The Fair Credit Reporting Act protects consumers and their information that is collected by credit reporting agencies. This law governs who may access this information and for what purpose, including for employment reasons. If an employer misuses information provided in a consumer credit report, an employee may have a claim under the Fair Credit Reporting Act for damages, and an experienced Maryland employment lawyer can help in enforcing your claim. To learn more about your legal rights, call or contact HKM Employment Attorneys, LLP in Baltimore to schedule a consultation.
What is in a Consumer Credit Report?
A consumer credit report must contain more than a person’s credit history. Credit agencies collect all types of information on consumers that may be provided to employers and others about a particular person. Some of the information collected by credit agencies includes, but is not limited to, the following:
- Driving records
- Employment records
- Criminal history
- Educational information
- Professional licenses
- Bill payment history
- Past loans and current debts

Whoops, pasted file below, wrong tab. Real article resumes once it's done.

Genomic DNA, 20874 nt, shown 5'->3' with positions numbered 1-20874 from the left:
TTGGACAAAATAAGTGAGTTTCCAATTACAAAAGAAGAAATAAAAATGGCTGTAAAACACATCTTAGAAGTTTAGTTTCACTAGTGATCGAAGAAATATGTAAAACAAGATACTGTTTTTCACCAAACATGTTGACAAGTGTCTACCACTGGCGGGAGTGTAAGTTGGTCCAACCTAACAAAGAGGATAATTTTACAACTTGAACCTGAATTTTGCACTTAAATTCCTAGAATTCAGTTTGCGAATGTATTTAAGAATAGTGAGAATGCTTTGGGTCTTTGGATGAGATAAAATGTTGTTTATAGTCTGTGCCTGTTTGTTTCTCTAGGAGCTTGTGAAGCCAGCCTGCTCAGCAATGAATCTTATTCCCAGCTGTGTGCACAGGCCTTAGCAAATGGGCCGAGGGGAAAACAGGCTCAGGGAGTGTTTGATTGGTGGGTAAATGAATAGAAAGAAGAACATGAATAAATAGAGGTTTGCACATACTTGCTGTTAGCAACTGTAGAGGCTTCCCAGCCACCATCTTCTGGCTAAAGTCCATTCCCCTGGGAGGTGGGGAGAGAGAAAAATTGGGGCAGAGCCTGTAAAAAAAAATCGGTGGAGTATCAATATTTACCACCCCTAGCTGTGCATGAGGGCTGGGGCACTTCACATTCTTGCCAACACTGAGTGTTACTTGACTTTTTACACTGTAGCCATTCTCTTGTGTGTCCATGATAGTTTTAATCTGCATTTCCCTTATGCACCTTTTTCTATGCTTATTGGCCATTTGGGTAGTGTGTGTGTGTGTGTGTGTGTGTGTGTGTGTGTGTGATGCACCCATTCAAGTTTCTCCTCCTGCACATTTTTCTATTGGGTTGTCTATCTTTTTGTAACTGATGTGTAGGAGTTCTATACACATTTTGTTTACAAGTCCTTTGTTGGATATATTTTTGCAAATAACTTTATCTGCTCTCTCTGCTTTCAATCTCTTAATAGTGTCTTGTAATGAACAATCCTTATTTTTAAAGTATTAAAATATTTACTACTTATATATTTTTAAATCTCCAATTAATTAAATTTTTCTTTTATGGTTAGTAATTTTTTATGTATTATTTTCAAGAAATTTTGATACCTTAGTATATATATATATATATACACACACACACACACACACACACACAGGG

- Present and previous addresses
- Any history of bankruptcy
- Any arrearages in child support payments, and more.
Employers will sometimes use a consumer credit report for employment purposes, such as making a decision on whether to hire, fire, retain, reassign, or promote an employee. If it does so, the employer must comply with the provisions of the federal Fair Credit Reporting Act as well as any applicable state laws. Failure to do so could result in liability for the employer and damages for the employee.
What is the Fair Credit Reporting Act?
The Fair Credit Reporting Act (FCRA) is a federal law that regulates the collection of information on citizens for their credit reports as well as protects the accuracy, fairness, and privacy of that information. The FCRA contains rules about how long information may be kept by credit reporting agencies, how the information is obtained, and how the information may be shared with others.